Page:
Plakát ke stažení ZDE.
On a common understanding of how fictionalism is related to fiction, developing a detailed fictionalist account on some topic requires antecedently endorsing some specific view of the semantics of fictional discourse. In this talk, I will examine the relationship between fictionalist accounts and accounts of fiction, and distinguish between the aforementioned common understanding of fictionalism and an alternative one that makes fictionalism less tied to the semantics of fictional discourse. The relevant distinction is between two species of fictionalism, comparative fictionalism and philosophical fictionalism. The difference between them pertains to how an appeal to fiction factors into theorizing. The former starts by comparing some target of theorizing with instances of fiction, but a substantive application of this approach requires that one move beyond simple analogizing to comparing the account one is offering of her target with some account of fiction, specifically, of the semantics of fictional discourse from some philosophy of fiction. By contrast, in pursuing philosophical fictionalism a theorist makes explicit appeal to the notion of fiction in the details of his account of the semantic functioning of his target discourse, making this appeal internal to the account itself. As a result, it is not necessary that the semantics of the analyzed discourse be similar to the semantics of fictional discourse in any way that underwrites any analogy between them.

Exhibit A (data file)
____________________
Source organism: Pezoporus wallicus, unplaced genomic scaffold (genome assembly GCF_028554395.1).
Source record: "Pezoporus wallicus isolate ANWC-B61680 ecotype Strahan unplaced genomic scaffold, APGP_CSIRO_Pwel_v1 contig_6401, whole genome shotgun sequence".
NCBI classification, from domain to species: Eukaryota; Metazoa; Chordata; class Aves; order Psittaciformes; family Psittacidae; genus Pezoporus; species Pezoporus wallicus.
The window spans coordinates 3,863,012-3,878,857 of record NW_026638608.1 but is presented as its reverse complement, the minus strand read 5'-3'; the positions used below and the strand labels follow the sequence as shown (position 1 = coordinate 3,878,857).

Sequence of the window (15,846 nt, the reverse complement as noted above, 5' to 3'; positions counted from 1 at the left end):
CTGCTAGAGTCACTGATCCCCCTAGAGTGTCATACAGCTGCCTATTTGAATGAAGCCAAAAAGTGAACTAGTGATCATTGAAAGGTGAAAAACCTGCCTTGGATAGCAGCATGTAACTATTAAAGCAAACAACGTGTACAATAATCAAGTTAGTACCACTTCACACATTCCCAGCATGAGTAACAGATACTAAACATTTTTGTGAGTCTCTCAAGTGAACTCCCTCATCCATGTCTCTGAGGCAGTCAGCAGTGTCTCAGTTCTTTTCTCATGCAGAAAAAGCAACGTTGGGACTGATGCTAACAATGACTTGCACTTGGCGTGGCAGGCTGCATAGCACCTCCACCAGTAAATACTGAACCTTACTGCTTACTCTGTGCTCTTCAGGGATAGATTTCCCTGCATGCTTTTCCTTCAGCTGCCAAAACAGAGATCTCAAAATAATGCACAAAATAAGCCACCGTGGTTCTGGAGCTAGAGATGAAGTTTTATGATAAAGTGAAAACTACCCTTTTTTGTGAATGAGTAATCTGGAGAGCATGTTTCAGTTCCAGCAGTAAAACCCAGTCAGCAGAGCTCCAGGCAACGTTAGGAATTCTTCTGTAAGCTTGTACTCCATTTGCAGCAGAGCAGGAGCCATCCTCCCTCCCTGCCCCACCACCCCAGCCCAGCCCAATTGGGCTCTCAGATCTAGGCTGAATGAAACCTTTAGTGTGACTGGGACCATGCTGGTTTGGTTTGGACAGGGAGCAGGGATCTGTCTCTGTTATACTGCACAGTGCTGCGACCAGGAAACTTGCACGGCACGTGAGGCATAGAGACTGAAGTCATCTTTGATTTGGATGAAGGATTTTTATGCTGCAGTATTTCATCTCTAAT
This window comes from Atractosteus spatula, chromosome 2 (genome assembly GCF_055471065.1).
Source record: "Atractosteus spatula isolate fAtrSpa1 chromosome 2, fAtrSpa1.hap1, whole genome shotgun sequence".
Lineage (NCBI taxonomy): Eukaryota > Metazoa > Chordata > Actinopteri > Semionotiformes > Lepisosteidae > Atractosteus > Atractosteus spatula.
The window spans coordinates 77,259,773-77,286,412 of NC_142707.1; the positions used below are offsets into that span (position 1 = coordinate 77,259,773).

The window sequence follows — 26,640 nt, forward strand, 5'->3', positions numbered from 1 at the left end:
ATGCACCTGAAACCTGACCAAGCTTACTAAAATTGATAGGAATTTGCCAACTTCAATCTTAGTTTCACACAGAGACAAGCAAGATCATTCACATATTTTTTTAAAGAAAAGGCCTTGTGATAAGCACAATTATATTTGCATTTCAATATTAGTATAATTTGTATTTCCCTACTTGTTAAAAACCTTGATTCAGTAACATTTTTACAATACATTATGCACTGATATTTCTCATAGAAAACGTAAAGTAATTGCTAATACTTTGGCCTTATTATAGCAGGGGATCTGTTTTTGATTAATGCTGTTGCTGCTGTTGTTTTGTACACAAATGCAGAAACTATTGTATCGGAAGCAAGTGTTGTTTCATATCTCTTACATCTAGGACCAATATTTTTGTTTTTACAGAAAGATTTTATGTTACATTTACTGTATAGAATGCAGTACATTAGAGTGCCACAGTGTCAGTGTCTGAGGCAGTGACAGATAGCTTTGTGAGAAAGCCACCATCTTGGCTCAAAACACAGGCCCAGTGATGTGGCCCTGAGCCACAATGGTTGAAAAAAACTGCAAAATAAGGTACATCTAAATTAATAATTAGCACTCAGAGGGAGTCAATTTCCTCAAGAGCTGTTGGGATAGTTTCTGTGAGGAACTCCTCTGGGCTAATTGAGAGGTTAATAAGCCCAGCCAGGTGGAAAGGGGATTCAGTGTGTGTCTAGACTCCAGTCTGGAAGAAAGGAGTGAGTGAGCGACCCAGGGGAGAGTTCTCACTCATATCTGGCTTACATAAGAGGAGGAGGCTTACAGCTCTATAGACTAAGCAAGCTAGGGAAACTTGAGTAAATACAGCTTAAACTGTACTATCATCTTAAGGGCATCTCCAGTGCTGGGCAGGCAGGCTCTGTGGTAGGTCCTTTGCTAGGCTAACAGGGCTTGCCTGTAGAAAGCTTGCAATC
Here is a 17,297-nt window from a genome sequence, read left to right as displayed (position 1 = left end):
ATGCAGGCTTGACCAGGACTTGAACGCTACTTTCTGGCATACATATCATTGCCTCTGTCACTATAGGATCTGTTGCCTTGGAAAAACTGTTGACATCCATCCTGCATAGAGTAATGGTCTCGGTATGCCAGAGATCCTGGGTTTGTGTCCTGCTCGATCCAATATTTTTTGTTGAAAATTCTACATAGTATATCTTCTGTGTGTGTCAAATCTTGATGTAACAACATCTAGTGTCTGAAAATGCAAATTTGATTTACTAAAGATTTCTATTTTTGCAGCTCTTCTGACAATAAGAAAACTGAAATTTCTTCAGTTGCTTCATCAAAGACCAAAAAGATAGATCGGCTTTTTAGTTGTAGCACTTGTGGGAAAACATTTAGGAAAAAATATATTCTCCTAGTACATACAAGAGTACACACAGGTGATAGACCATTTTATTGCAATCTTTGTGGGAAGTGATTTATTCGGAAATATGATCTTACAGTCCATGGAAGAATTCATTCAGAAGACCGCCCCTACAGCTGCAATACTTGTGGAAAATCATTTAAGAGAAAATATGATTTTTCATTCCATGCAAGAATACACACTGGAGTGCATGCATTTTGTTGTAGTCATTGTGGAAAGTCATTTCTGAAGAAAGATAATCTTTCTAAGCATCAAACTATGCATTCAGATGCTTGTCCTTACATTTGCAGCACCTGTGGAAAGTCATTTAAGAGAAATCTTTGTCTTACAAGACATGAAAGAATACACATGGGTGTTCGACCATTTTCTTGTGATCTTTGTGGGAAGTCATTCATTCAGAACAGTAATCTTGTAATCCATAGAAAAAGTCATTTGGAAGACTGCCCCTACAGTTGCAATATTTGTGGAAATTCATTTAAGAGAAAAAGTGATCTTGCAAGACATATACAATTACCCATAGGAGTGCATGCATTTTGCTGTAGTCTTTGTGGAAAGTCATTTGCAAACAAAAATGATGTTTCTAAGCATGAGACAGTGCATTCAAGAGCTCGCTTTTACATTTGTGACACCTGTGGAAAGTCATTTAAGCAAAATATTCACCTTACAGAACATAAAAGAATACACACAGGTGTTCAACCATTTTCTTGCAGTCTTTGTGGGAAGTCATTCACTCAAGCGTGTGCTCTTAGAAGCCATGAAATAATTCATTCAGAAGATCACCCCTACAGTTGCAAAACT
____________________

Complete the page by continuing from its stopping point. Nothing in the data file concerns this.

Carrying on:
Comparative fictionalism generates several concerns that motivate a preference for philosophical fictionalism within this genus of theorizing. The need for the former to move to the second-level either undermines calling such an account an instance of fictionalism, or it leads to a host of other concerns, depending on the theorist's attitude towards the relevant philosophy of fiction. Philosophical fictionalism avoids these problems. It involves no commitment to any particular philosophy of fiction. Moreover, it need not maintain that any discourse so analyzed is analogous in any way to fictional (or meta-fictional) discourse. As a result, a philosophical fictionalist account can accept different appeals to the notion of fiction as equally counting as philosophical fictionalist views, and it can distinguish in particular between fictionalist philosophies of fiction and non-fictionalist philosophies of fiction in motivated ways. Moreover, philosophical fictionalism comports with a more plausible characterization of the definitive features of fictionalism as pertaining to semantics, rather than to metaphysics or epistemology.
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